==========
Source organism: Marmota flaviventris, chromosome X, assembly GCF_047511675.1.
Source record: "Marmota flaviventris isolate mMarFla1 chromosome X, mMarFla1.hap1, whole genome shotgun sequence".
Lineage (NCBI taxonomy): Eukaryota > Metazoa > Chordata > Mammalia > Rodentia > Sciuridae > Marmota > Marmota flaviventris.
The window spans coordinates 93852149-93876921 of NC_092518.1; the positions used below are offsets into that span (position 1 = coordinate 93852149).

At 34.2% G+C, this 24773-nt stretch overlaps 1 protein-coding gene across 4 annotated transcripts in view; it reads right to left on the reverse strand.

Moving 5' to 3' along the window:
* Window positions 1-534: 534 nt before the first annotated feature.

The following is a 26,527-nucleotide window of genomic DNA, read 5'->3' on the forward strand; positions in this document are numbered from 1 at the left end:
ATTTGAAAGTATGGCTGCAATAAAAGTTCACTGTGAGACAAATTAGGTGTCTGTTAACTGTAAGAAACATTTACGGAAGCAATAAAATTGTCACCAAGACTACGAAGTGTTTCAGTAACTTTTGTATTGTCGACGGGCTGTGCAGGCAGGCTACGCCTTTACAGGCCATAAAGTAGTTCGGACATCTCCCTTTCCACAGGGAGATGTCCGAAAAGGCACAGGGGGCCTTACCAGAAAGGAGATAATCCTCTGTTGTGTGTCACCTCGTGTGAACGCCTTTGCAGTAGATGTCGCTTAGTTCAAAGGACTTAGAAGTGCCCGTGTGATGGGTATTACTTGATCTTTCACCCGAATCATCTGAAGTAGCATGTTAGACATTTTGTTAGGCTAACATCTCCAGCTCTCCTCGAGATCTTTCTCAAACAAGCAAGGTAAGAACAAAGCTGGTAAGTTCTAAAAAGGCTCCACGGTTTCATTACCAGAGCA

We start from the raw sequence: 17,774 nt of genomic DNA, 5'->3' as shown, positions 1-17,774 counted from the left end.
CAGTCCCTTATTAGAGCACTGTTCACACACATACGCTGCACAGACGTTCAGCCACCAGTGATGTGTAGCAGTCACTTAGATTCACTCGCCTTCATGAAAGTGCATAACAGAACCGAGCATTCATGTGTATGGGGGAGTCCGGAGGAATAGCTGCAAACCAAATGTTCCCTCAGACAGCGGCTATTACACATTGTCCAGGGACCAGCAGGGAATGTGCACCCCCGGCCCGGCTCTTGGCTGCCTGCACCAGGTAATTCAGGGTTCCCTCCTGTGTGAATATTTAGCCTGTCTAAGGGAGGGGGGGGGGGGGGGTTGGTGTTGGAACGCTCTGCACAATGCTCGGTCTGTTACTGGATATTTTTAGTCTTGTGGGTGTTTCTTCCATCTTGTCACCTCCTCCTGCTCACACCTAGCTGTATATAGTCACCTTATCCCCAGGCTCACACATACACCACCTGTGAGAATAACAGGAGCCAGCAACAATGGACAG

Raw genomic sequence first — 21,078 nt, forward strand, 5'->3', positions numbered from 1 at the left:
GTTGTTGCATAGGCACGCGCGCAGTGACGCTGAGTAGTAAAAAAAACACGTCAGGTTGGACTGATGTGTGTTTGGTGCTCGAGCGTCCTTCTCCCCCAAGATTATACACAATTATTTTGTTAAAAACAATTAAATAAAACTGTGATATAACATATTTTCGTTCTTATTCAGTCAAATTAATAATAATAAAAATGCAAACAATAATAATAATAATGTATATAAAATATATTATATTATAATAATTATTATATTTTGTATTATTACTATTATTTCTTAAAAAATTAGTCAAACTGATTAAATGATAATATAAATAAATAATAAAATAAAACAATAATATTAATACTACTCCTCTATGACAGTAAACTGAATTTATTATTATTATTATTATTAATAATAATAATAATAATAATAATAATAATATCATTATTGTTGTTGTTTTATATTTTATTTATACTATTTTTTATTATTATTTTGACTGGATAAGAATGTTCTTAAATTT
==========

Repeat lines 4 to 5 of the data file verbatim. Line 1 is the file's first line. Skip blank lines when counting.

The window spans coordinates 93852149-93876921 of NC_092518.1; the positions used below are offsets into that span (position 1 = coordinate 93852149).

At 34.2% G+C, this 24773-nt stretch overlaps 1 protein-coding gene across 4 annotated transcripts in view; it reads right to left on the reverse strand.